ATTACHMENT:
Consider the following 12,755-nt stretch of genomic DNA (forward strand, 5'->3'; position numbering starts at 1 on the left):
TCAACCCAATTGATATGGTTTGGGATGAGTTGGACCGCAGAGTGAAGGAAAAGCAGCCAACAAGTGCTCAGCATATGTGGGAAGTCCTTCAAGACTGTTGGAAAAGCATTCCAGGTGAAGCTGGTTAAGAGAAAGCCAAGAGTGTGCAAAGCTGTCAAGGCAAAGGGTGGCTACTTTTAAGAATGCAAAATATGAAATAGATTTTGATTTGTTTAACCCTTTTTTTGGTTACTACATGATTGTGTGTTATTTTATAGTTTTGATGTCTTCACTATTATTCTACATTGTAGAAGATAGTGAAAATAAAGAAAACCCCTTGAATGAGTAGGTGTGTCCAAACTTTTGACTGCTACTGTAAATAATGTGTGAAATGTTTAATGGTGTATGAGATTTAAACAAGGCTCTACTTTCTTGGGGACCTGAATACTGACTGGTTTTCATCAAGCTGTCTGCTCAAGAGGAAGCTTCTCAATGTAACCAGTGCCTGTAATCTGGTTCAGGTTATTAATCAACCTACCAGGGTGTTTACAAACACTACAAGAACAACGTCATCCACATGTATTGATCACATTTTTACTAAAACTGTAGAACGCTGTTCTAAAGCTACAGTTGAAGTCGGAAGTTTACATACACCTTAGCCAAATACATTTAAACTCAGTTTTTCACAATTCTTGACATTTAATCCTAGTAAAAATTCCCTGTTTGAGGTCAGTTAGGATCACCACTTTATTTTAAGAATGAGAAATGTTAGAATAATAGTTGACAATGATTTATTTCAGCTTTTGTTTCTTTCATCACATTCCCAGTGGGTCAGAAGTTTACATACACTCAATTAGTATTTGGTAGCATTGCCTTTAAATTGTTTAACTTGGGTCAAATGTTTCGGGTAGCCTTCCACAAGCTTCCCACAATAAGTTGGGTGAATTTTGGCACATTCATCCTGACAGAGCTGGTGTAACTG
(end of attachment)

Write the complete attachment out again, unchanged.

Consider the following 12,755-nt stretch of genomic DNA (forward strand, 5'->3'; position numbering starts at 1 on the left):
TCAACCCAATTGATATGGTTTGGGATGAGTTGGACCGCAGAGTGAAGGAAAAGCAGCCAACAAGTGCTCAGCATATGTGGGAAGTCCTTCAAGACTGTTGGAAAAGCATTCCAGGTGAAGCTGGTTAAGAGAAAGCCAAGAGTGTGCAAAGCTGTCAAGGCAAAGGGTGGCTACTTTTAAGAATGCAAAATATGAAATAGATTTTGATTTGTTTAACCCTTTTTTTGGTTACTACATGATTGTGTGTTATTTTATAGTTTTGATGTCTTCACTATTATTCTACATTGTAGAAGATAGTGAAAATAAAGAAAACCCCTTGAATGAGTAGGTGTGTCCAAACTTTTGACTGCTACTGTAAATAATGTGTGAAATGTTTAATGGTGTATGAGATTTAAACAAGGCTCTACTTTCTTGGGGACCTGAATACTGACTGGTTTTCATCAAGCTGTCTGCTCAAGAGGAAGCTTCTCAATGTAACCAGTGCCTGTAATCTGGTTCAGGTTATTAATCAACCTACCAGGGTGTTTACAAACACTACAAGAACAACGTCATCCACATGTATTGATCACATTTTTACTAAAACTGTAGAACGCTGTTCTAAAGCTACAGTTGAAGTCGGAAGTTTACATACACCTTAGCCAAATACATTTAAACTCAGTTTTTCACAATTCTTGACATTTAATCCTAGTAAAAATTCCCTGTTTGAGGTCAGTTAGGATCACCACTTTATTTTAAGAATGAGAAATGTTAGAATAATAGTTGACAATGATTTATTTCAGCTTTTGTTTCTTTCATCACATTCCCAGTGGGTCAGAAGTTTACATACACTCAATTAGTATTTGGTAGCATTGCCTTTAAATTGTTTAACTTGGGTCAAATGTTTCGGGTAGCCTTCCACAAGCTTCCCACAATAAGTTGGGTGAATTTTGGCACATTCATCCTGACAGAGCTGGTGTAACTG